Outpatient Rehabilitation Volumes and Outcomes

Nearly three-fourths of our speech-language therapy patients improved at least one functional level in pragmatics in 2013, exceeding the national average. 

What does this data mean?
Pragmatics measures a child’s ability to use language functionally and in social situations. We measure patients on a seven-level scale, with Level 7 being the highest functioning.

Why is it important?
Children with problems in pragmatics are unfamiliar with how to use language to interact with others, and can often feel like outsiders. For instance, they may have difficulty understanding facial expressions or taking turns while speaking with others. This is a life skill that will be important as they grow older. 

How does Children’s make sure we are giving high-quality care?

  • Our therapists use role-playing to help patients learn and develop social communication skills.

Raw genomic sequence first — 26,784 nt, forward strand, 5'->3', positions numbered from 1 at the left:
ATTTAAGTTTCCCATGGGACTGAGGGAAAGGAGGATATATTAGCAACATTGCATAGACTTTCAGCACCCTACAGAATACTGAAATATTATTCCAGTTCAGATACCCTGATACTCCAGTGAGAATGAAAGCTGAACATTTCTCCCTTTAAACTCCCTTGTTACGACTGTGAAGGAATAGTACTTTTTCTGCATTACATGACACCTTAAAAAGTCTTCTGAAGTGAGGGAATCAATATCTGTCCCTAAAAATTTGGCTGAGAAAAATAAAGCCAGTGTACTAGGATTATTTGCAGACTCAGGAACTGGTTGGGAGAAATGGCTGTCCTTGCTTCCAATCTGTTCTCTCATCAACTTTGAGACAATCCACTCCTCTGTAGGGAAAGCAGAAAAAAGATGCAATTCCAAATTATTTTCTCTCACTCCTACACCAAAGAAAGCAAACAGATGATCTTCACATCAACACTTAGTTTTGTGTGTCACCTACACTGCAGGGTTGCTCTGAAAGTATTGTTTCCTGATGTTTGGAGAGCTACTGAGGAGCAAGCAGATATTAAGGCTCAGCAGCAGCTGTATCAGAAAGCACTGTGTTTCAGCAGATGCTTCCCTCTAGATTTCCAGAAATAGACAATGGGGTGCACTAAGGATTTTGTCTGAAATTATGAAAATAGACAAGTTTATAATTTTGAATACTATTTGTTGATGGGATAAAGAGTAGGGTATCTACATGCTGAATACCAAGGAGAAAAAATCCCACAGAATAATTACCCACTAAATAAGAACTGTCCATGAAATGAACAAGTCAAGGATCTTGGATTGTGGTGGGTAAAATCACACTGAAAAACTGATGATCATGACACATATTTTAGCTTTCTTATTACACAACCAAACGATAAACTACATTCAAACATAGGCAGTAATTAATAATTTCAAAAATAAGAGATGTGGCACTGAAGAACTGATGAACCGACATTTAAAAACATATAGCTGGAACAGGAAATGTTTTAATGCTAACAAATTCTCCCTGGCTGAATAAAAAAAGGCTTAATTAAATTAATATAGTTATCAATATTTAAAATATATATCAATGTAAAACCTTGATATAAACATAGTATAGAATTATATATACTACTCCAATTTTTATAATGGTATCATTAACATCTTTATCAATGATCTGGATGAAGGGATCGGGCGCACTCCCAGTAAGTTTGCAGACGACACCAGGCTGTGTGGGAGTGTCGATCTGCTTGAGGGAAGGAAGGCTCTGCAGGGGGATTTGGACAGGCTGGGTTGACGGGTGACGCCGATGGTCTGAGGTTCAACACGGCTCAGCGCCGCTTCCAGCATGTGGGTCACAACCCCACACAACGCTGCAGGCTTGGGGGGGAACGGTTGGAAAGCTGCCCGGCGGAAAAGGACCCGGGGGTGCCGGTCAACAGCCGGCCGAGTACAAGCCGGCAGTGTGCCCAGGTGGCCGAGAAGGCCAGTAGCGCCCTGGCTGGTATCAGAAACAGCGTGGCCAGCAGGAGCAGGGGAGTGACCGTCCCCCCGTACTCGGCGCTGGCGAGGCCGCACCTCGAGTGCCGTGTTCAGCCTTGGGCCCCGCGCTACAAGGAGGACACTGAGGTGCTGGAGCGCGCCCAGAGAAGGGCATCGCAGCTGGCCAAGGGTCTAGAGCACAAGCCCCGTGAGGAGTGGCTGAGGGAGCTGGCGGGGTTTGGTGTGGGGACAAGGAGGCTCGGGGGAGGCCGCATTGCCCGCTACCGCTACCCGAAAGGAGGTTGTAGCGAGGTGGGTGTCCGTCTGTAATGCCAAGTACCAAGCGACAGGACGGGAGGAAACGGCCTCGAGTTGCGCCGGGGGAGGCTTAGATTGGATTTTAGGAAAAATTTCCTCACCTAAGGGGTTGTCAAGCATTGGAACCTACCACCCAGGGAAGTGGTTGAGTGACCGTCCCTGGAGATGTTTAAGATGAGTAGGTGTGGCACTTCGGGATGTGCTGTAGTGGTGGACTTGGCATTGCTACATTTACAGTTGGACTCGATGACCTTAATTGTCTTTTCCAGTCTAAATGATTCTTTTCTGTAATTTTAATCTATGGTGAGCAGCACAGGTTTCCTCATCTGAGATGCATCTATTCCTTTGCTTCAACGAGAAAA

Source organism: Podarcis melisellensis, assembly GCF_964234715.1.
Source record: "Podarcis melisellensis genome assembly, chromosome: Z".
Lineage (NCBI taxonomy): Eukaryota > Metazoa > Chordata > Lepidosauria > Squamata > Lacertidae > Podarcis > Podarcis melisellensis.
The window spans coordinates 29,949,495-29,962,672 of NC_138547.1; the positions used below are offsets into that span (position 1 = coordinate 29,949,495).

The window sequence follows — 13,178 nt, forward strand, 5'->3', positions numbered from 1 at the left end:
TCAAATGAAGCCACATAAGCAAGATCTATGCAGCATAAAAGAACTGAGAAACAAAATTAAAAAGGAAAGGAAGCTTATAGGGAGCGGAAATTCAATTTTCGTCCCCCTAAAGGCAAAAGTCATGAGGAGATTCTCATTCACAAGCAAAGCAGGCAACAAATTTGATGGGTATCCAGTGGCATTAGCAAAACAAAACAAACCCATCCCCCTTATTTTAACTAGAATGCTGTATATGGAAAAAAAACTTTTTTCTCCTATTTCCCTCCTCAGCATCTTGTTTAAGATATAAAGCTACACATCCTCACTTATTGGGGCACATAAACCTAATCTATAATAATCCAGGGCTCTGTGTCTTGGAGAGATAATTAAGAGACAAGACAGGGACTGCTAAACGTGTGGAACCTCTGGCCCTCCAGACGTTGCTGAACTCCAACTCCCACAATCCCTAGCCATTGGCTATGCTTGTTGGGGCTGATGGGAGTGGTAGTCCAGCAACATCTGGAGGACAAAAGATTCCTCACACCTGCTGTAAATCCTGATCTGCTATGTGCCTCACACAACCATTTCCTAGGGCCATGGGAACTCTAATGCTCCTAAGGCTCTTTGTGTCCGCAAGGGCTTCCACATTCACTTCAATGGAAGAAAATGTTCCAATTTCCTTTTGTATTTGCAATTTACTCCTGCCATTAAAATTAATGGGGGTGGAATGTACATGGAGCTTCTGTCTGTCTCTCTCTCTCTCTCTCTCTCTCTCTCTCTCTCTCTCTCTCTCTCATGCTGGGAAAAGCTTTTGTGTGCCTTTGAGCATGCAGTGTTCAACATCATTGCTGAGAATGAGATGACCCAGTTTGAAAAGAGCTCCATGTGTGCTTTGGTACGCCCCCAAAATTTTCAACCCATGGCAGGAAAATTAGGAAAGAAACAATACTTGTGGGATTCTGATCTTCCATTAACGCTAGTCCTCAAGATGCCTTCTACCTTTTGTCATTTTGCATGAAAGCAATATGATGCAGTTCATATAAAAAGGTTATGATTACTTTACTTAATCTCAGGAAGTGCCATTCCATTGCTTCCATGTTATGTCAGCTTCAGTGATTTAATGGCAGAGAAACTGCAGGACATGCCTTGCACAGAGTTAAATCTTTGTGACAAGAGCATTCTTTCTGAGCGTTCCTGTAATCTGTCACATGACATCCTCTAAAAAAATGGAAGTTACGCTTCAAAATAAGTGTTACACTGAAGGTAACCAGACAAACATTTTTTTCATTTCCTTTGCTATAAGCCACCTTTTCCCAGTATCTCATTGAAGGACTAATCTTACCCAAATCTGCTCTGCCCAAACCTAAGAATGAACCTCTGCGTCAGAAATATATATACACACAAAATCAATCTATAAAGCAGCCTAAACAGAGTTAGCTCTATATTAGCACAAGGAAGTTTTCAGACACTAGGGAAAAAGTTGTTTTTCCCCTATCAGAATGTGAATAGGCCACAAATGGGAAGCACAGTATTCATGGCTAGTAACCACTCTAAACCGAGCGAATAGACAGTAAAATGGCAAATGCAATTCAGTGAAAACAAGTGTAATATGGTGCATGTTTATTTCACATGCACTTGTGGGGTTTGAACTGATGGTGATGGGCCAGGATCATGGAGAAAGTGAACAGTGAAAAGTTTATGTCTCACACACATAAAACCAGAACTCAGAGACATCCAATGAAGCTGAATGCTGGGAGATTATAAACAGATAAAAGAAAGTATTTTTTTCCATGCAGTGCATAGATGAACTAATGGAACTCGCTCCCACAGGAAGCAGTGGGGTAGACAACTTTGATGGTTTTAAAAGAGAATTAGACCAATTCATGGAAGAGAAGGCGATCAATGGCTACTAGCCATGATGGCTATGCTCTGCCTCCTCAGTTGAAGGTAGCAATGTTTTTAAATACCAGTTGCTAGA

• Pragmatics is a point of emphasis for the speech-language team. Our therapists look at which practices are having the most success and what strategies are the most effective to continue to improve.
  • Therapists from our nine different locations share progress data with each other to make sure they are giving the best possible care to all patients. If a strategy or technique works at one location, therapists share it with our other eight locations.
  • Combining our experience with the latest research, we determine the treatment that will lead to the best possible outcome.

The National Outcomes Measurement System (NOMS) monitors speech-language therapy patients’ progress. We measure patients by NOMS between their third birthday and when they register for kindergarten.